(From that title, it’s apparent what is on my reading list lately). Here’s my rather sad little cupcake (the rest have been discarded):
On Friday Kathryn and I were in Starbucks admiring those yummy looking cupcakes they sell. I have yet to go to Sweet in the South End or any of those places in NYC that inspired the craze for the picture perfect, candy colored fanstasy cupcakes, (though Marie had some at her wedding that were delicious so I can see what the buzz is about). Thus I have settled for admiring the Starbucks version, which I am sure, is probably a pale imitation. We both talked about how we should make cupcakes this weekend. I also felt I needed a test run before little E’s birthday (coming up soon!!!). I decided to try to use the rest of my one-year-old vanilla beans–it worked the last time–so I soaked them in water when I got home so that later that evening they’d be hydrated enough to use. I found a recipe on Chowhound that seemed perfect–besides using up the bean, it also called for two egg whites–which I have sitting in the freezer. (I have no idea for how long–in fact there was quite a coating of ice on it when I pulled it out). Because I didn’t want to wait the hours and hours it would take for the whites to unfreeze, I put them on the lowest power in the microwave to defrost. So far so good–there were a few little white curds that I think cooked, but the rest was defrosted while still cool, so I was confident they were undamaged. I also needed cake flour–and only had all purpose. I had seen something about adding cornstarch to regular flour to substitute for cake flour. I couldn’t remember the proportions, but I decided on one teaspoon per cup. (OK, I know most people, including myself, don’t use cake flour even where it’s called for and AP is just fine. But I figured I might as well try the substitution, as it couldn’t hurt).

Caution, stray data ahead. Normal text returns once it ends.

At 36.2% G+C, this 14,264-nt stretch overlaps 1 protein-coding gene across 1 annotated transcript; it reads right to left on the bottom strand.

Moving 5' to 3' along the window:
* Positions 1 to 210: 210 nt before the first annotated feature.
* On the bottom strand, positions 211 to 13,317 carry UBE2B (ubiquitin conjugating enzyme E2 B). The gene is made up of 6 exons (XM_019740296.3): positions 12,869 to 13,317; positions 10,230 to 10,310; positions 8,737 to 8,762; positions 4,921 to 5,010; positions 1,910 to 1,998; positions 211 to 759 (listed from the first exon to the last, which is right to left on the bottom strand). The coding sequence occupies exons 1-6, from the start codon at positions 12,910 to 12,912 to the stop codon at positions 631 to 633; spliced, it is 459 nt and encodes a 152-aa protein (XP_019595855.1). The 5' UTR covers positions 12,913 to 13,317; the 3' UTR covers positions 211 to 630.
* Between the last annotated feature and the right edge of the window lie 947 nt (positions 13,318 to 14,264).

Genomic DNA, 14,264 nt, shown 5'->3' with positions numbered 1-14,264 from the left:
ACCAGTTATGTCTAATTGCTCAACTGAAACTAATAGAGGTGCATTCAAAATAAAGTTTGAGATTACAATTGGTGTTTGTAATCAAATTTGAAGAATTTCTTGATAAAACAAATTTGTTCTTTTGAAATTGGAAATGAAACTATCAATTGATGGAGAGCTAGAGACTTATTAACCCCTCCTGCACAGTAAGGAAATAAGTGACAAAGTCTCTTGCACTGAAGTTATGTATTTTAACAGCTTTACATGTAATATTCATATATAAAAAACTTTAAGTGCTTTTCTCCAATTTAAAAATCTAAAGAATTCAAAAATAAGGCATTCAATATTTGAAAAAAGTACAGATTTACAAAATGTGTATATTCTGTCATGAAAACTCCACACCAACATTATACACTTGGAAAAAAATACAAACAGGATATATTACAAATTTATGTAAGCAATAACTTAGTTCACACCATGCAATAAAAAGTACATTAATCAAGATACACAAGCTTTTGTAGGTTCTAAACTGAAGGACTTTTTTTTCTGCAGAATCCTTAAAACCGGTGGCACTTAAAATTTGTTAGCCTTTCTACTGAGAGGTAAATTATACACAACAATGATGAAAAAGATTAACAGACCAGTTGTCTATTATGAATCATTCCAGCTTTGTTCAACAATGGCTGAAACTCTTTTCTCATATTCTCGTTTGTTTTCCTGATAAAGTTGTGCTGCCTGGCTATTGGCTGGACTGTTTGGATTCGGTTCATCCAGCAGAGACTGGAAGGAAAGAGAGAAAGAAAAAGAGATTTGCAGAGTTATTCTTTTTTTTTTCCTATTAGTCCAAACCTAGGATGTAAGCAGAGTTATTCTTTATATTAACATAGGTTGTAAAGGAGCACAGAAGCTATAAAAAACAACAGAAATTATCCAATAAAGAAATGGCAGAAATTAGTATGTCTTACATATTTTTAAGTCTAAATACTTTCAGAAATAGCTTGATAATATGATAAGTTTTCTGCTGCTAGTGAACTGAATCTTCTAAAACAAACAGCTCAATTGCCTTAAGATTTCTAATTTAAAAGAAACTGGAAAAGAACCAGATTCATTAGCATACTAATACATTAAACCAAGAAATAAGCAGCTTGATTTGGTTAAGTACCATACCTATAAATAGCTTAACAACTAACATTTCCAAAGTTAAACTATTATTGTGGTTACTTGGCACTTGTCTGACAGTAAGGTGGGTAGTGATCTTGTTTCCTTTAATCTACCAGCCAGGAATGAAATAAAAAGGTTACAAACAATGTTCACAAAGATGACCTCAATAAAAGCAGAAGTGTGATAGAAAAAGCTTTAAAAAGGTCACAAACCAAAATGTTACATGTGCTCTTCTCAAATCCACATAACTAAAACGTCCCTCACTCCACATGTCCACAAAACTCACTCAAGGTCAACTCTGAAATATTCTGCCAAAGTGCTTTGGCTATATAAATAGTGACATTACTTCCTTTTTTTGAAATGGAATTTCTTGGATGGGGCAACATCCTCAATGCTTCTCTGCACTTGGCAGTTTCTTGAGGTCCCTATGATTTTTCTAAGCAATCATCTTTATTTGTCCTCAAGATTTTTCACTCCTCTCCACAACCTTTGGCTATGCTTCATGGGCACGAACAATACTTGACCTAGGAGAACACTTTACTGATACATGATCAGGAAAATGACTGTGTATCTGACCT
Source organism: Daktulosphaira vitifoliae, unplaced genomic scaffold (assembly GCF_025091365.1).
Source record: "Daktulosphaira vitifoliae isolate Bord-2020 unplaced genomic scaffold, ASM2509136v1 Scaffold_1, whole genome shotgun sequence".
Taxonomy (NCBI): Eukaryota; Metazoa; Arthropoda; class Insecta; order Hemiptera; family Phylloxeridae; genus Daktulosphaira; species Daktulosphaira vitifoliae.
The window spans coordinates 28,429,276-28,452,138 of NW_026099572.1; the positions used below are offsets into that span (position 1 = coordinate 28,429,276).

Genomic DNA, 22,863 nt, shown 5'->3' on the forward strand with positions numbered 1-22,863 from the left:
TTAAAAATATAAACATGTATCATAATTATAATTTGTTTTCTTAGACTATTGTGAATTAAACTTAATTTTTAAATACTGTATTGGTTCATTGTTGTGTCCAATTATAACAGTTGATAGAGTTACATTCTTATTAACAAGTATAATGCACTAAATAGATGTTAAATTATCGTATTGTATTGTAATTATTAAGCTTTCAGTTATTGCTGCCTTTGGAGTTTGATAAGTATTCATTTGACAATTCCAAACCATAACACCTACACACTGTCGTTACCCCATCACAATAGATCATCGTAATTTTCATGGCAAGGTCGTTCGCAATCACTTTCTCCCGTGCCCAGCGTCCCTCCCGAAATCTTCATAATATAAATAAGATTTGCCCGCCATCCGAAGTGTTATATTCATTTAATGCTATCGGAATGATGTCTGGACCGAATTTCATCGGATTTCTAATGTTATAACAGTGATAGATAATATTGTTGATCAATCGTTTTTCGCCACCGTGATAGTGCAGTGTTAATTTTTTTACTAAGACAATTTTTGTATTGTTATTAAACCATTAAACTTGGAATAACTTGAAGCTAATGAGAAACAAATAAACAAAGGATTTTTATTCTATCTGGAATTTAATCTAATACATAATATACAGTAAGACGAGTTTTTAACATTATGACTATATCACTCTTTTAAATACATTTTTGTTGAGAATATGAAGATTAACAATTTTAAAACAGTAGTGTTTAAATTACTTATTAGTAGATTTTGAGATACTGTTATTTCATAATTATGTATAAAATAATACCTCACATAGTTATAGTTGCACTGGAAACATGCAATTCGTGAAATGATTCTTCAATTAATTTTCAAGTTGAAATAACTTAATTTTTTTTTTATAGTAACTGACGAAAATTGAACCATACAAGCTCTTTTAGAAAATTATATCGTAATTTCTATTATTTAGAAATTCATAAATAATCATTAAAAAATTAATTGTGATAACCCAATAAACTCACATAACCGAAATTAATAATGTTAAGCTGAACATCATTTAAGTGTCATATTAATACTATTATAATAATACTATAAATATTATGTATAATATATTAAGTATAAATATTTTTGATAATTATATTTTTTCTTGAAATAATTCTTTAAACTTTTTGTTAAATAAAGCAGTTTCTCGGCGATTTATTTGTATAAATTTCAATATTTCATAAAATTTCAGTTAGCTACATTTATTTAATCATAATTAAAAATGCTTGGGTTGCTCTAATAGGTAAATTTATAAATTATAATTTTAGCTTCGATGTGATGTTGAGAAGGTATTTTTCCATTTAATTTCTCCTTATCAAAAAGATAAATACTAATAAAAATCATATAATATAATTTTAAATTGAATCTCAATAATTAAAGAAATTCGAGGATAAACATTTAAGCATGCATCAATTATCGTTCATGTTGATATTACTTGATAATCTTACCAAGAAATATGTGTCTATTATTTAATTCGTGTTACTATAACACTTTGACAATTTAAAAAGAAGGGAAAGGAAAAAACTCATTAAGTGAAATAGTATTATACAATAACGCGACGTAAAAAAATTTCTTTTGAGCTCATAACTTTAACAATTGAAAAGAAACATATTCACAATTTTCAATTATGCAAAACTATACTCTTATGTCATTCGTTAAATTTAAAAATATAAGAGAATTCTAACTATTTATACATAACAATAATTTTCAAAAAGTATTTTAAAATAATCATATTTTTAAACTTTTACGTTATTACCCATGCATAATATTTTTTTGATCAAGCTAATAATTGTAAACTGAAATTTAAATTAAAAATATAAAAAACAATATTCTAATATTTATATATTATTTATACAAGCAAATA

So I followed the recipe–which called for quite a while spent creaming the butter and then the butter and sugar. I know there’s something about aerating the butter to help give cake a nice soft yet airy texture, so I figured this was just to make sure these cupcakes were truly light. All went well, I filled the muffin tray and hoped that the cupcakes would not be too big–as I realized I had overfilled the wells in the pan.
Well, 18 minutes later, far from bubbling over the side of the tin they hadn’t even risen very much and what’s more were still soupy in the center. How could this be? I added another 5 minutes, and another…then I got suspicious. I put the oven thermometer back in to check and saw that, far from 350 degrees, that the oven was at 260! I was crestfallen–“please, little oven, don’t die on us!” Why was this suddenly happening? I then thought about the fact that I had recently put the rack at the lowest level of the oven, where it sort of presses a bit on the heating coil. I took it out in the hopes that this was the problem, while hot. Probably not the smartest thing to do but I was desperate to see if my “solution” would work. (As it was stuck a bit on the coil it was a bit of an effort and I was a little reticent to depress the coil to get the rack out. Leading my husband to call “what are you DOING?” and “can’t you try to fix it tomorrow”). Anyway, I did get it out and miraculously it seemed to fix the problem. So, I reasoned, the second batch of cupcakes woudl turn out much better. (Let’s not think abuot the next time we try to cook a turkey, on the other hand).